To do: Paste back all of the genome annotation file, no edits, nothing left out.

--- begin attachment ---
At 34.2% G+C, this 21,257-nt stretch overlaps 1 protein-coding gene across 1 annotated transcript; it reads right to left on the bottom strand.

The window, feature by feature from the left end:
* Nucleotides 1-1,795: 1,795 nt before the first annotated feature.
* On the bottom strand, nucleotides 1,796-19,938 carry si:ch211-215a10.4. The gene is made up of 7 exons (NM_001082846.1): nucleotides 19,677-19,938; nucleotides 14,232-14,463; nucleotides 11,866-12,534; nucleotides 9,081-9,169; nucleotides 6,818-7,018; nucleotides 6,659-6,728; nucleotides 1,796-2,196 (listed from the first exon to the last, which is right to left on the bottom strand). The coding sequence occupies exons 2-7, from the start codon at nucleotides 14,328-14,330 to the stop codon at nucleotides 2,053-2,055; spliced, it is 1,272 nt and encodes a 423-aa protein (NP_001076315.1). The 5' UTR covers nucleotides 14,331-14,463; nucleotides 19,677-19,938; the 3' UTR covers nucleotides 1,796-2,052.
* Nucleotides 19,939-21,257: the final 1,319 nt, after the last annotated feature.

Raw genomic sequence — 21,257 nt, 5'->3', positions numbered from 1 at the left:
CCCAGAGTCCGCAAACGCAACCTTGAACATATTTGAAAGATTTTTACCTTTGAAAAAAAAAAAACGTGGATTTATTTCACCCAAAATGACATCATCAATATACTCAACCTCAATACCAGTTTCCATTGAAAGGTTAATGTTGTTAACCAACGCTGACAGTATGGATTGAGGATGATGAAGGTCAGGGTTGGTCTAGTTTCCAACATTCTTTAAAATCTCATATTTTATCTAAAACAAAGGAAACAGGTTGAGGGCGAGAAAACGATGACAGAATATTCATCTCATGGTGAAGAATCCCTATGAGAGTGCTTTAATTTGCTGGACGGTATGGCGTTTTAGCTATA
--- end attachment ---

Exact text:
At 34.2% G+C, this 21,257-nt stretch overlaps 1 protein-coding gene across 1 annotated transcript; it reads right to left on the bottom strand.

The window, feature by feature from the left end:
* Nucleotides 1-1,795: 1,795 nt before the first annotated feature.
* On the bottom strand, nucleotides 1,796-19,938 carry si:ch211-215a10.4. The gene is made up of 7 exons (NM_001082846.1): nucleotides 19,677-19,938; nucleotides 14,232-14,463; nucleotides 11,866-12,534; nucleotides 9,081-9,169; nucleotides 6,818-7,018; nucleotides 6,659-6,728; nucleotides 1,796-2,196 (listed from the first exon to the last, which is right to left on the bottom strand). The coding sequence occupies exons 2-7, from the start codon at nucleotides 14,328-14,330 to the stop codon at nucleotides 2,053-2,055; spliced, it is 1,272 nt and encodes a 423-aa protein (NP_001076315.1). The 5' UTR covers nucleotides 14,331-14,463; nucleotides 19,677-19,938; the 3' UTR covers nucleotides 1,796-2,052.
* Nucleotides 19,939-21,257: the final 1,319 nt, after the last annotated feature.

Raw genomic sequence — 21,257 nt, 5'->3', positions numbered from 1 at the left:
CCCAGAGTCCGCAAACGCAACCTTGAACATATTTGAAAGATTTTTACCTTTGAAAAAAAAAAAACGTGGATTTATTTCACCCAAAATGACATCATCAATATACTCAACCTCAATACCAGTTTCCATTGAAAGGTTAATGTTGTTAACCAACGCTGACAGTATGGATTGAGGATGATGAAGGTCAGGGTTGGTCTAGTTTCCAACATTCTTTAAAATCTCATATTTTATCTAAAACAAAGGAAACAGGTTGAGGGCGAGAAAACGATGACAGAATATTCATCTCATGGTGAAGAATCCCTATGAGAGTGCTTTAATTTGCTGGACGGTATGGCGTTTTAGCTATA